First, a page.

America’s previous dogmatic leader
UNTIL DONALD Trump entered the White House last January, Richard Nixon was the most controversial — and divisive figure — to sit in the Oval Office.
The only president so far to resign from office under threat of impeachment and removal, Nixon was elected in a closely fought contest 50 years ago this week. His great talents and huge flaws were evident long before he left office.
But unlike Mr Trump, whose tweets lift the lid daily on his prejudices and hatreds, the darkest side of Nixon’s character only begin to trickle out with the recordings of the Oval Office outbursts, rants and scheming that he secretly taped.
Nixon’s political career had long been dogged by murky allegations of antisemitism; the tapes seemingly confirmed that the president held a decidely dim view of Jews.
Those allegations stemmed back to his early congressional campaigns.
In 1950, for instance, he ran as a young congressman against a liberal Democrat, Helen Gagahan Douglas, to represent California in the Senate. While disavowing the support of antisemites who took against the fact that his opponent was married to the Jewish actor Melvyn Douglas, Mr Nixon occasionally slyly referred to her as “Helen Hesselberg” — Douglas’ original surname — before swiftly correcting himself as if it was an inadvertent slip.
Such were the concerns about how Mr Nixon’s reputation might play on the national stage that when Dwight Eisenhower picked him as his running mate in 1952, Republicans scurried to clean up his image. The victorious Eisenhower-Nixon ticket made substantial in-roads into the solidly Democrat Jewish vote, winning the highest share in more than three decades. Nixon himself managed to equal that strong performance 20 years later when he secured a landslide re-election victory, and won the support of more than one in three Jewish voters.
They may not have been so willing to give Nixon a second term had they been able to eavesdrop on some of the conversations the president had with aides in the Oval Office.
In 1971, the president read an official in the Bureau of Labor Statistics described a drop in unemployment as a statistical fluke. Discovering the civil servant was Jewish, Nixon ordered a review of the “sensitive areas where Jews are involved”. He vented: “The government is full of Jews. Most Jews are disloyal”.
Such denunciations became a running theme as, according to notes taken by his chief of staff, Nixon identified his administration’s enemies as “youth, black, Jew”.
The federal bureaucracy and courts, his political opponents’ donors, big business; Mr Nixon seemed to detect the nefarious hand of the Jews wherever he looked. And then, of course, there was the president’s particular bête noire: the liberal-leaning media.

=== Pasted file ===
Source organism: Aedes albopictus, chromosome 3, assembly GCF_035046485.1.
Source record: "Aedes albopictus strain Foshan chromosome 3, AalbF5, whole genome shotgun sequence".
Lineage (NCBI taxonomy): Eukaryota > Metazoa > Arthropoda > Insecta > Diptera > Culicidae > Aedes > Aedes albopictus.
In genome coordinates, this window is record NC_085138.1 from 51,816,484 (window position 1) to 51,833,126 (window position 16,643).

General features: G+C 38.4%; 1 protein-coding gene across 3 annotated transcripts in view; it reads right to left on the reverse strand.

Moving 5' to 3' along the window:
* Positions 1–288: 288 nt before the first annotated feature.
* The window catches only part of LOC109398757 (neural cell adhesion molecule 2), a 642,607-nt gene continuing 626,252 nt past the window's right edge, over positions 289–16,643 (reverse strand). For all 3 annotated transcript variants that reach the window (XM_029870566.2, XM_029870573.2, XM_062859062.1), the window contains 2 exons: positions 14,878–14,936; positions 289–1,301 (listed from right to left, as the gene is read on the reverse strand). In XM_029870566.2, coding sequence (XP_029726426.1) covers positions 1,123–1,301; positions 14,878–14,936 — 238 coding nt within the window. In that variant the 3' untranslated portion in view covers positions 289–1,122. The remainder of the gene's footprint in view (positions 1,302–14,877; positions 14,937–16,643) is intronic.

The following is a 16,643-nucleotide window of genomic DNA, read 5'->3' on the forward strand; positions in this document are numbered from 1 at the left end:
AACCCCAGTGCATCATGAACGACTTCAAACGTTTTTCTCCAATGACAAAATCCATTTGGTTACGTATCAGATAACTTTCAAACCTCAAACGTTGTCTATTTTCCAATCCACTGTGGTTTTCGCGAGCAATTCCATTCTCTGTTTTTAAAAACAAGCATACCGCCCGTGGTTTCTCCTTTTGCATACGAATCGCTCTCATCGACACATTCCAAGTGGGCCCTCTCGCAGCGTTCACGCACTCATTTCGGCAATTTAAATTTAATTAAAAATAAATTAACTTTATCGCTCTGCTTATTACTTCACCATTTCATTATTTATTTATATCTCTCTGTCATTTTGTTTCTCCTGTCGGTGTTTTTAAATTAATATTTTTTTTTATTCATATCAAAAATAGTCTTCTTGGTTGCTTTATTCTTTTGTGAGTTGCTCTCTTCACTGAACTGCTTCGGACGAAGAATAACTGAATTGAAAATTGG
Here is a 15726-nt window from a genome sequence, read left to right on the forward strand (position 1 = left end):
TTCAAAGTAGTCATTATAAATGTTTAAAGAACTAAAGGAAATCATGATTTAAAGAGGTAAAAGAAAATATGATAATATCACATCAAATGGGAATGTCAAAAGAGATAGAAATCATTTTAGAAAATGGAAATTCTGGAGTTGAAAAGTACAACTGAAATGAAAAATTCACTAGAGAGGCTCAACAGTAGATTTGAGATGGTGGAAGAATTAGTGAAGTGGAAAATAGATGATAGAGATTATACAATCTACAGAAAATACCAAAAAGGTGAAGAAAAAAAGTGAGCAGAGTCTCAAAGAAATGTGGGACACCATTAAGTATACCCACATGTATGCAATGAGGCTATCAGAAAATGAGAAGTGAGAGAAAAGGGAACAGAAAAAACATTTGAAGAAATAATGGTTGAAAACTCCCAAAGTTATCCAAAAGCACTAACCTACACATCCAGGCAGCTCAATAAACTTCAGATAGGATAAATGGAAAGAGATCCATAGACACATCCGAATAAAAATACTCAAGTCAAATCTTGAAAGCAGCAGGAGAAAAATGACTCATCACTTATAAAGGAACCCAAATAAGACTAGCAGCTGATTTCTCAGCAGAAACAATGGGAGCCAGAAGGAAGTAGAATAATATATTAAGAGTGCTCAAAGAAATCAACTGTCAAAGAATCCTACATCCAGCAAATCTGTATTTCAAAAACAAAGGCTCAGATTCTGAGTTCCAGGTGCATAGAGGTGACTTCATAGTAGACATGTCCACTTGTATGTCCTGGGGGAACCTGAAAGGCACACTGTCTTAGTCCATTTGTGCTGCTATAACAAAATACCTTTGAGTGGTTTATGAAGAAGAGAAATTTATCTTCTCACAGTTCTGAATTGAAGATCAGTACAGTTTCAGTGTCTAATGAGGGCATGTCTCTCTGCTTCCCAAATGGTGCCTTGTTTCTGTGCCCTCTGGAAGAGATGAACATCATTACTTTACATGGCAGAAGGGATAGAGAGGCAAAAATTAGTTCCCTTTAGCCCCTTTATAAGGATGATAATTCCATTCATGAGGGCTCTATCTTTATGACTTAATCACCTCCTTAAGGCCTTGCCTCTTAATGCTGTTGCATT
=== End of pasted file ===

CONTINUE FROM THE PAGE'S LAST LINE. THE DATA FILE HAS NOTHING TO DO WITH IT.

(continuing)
Nixon and his close friend the Revd. Billy Graham whined together about a Jewish “stranglehold” of the media and Hollywood. Even at moments of great statesmanship, he could not rise above his petty prejudices. “Are there any non-Jews here?” he asked while looking at a list of reporters due to accompany him on his historic trip to China.
His defenders argue Nixon was a product of a time when such attitudes were common: Harry Truman was not above casual antisemitic epithets.
It is also true that Jews were hardly excluded from Nixon’s administration: his chief economic adviser Herb Stein; speechwriter William Safire and Leonard Garment, his chief counsel, were all Jewish. Nixon also appointed Arthur Burns to head the Federal Reserve.
Most famous, of course, was America’s first Jewish Secretary of State, Henry Kissinger, who was responsible for some of the triumphs — and the appalling excesses — of the president’s foreign policy. The two had a complex relationship and Nixon would occasionally taunt his key foreign policy aide. Once, after hearing Mr Kissinger’s analysis of the situation in the Middle East, he asked: “Now can we get an American point of view?”
Garment believed that his boss’ attitude towards Jews was “better than most, worse than some, much like the rest of the world”, while Burns phlegmatically suggested that the president “did not have much love for humanity. So why should he love Jews any more than Japanese or Irish or Catholics?”
The president also believed that American Jews were more loyal to Israel than their own country — a curious view, given Nixon’s own strong affinity for Israel. The president, according to Burns, had “great admiration” for Israelis’ “energy, enterprise and patriotism”.
That support was critical when, in October 1973, Israel faced its greatest existential threat. Despite being consumed by Watergate, and in the face of warnings that the Arab states would choke off the US’s oil supply, the president knew America must resupply Israel’s desperately depleted armaments. Told that the Pentagon had authorised only three transports because any more would “cause problems” with the Arabs and Soviets, Nixon told Mr Kissinger: “We’re going to get blamed just as much for three planes as 300.” In two weeks, the US flew more tons of equipment and ammunition into Israel than during the Berlin airlift of 1948-9.
This act saving the Jewish state ensured that, at the bitter end of his presidency, one of Nixon’s last and most vehement defenders was Rabbi Baruch Korff. Through his National Committee for Fairness to the Presidency, Korff — “my rabbi,” as the president labelled him — campaigned vigorously against Nixon’s impeachment.
There was, Rabbi Korff declared, “not an ounce of prejudice” in the president. That was palpably untrue, but his reasons for standing by Nixon were not without merit.
Republicans scurried to clean up Nixon’s image As inflation rose, Nixon raged about Jewish interests
A meeting with Henry Kissinger in Washington, D.C.